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The Organising Committee for the Rio 2016 Olympic Games today (Friday, August 5) reached the five years to go to the Opening Ceremony milestone recapping the path that led the city to win the election to host the Games, and outlining the positive changes the preparations are already driving forward. Rio 2016 president, Carlos Arthur Nuzman, presented a progress report at the City Palace, Rio de Janeiro, during an event attended by civil society representatives, sport personalities, businesspeople and authorities.
Rio’s city government also gave an update of its Games preparation works and economist Maria Silvia Bastos Marques was sworn in by Mayor Eduardo Paes as the head of the Municipal Olympic Company, the organisation in charge of coordinating all City Hall projects for the Olympic Games.
Other authorities in attendance included Brazil’s House of Representatives speaker, Marco Maia; the head of the Olympic Public Authority (APO, in the Portuguese acronym), Marcio Fortes; and the Rio de Janeiro State’s secretary of Sport and Leisure, Marcia Lins.
Nuzman detailed the 10-year preparation that culminated with Rio’s Games bid victory in October 2009, and also presented the Games vision, mission, values and strategic pillars.
The Rio 2016 president explained the Organising Committee setup and thanked the compliments received by his team from partners such as the International Olympic Committee (IOC) and the London 2012 Organising Committee (LOCOG). The completion of the Games Foundation Plan and the Olympic Games emblem unveiling, the signing of the first four domestic sponsorship deals and the launch of the Pre-Games Training Camps Registration and Selection Process were some of the other milestones mentioned.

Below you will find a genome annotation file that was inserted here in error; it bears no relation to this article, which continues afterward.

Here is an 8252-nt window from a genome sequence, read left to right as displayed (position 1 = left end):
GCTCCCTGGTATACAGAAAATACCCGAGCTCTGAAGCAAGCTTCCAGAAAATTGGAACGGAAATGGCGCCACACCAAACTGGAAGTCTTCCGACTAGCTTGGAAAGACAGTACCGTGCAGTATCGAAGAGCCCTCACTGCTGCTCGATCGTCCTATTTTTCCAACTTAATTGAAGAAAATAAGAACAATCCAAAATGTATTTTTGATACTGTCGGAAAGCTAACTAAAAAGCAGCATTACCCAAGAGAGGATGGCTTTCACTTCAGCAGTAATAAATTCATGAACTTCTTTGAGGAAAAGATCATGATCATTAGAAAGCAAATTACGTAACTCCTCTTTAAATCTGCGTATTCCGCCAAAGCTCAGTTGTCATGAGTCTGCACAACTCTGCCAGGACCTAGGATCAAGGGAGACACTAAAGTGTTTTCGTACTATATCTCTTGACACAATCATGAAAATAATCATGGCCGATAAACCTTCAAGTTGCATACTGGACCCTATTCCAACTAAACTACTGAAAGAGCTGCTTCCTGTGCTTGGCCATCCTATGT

Nuzman also stressed that renovation of sporting venues has started, alluding to the Maracana Stadium and the Sambodromo, and that improvements in security already benefit some 300,000 people in 18 communities. Furthermore, he described the intangible gains arising from the Games: an increased debate on sustainability and accessibility, growing sport participation, the heightened touristic status of Rio de Janeiro and Brazil, the rediscovery and recognition of the country’s culture, and the Brazilians’ rising self-esteem.
“Today we already experience the transforming power of the Games. Undoubtedly the choice of Rio to host the 2016 competitions has been turning the eyes of the world towards the city and the country,” Nuzman said. “I would like to reiterate my confidence that we will successfully fulfill our mission and that, in five years’ time, we will deliver excellent Games that will be the evidence of sustainable transformation through sport.”
Coming up next, Municipal Olympic Company executive director, Bernardo Carvalho, presented the progress of infrastructure works currently underway in the city of Rio de Janeiro. Carvalho offered an overview of how works are developing at the Athletes’ Village Park (to be opened this Saturday, August 6), the BRTs (Bus Rapid Transit) Transoeste and Transcarioca, the Port Area, the Jacarepagua lagoons, the urbanisation programme Morar Carioca and the implementation of Experimental Olympic Schools.
In a speech after the presentation Mayor Eduardo Paes highlighted the importance of the Olympic Games in raising cariocas’ (natives of Rio) and Brazilians’ self-esteem.
“The Olympic Games means an opportunity to build a new future for Rio de Janeiro and Brazil. It is time to take a step forward, time to show that cariocas can set targets and meet them. Five years out of the Games, we are one year ahead of schedule.”
As she was sworn in, Maria Silvia Bastos Marques outlined the priorities of her job. In the past the economist has held positions as the Rio de Janeiro city’s Treasury secretary; president of Brazilian steelmaker CSN; Finance and Planning director at BNDES, the national development bank; and, since 2007, president of insurers Icatu.
“We will successfully achieve the transformation plan we have set out for Rio with the ultimate goal of leaving a permanent legacy to the city, transforming its physical structures services. The Olympic Games project is for the city and that is why I believe Rio needs to experience the Games as a whole. And that is what I will be working for.”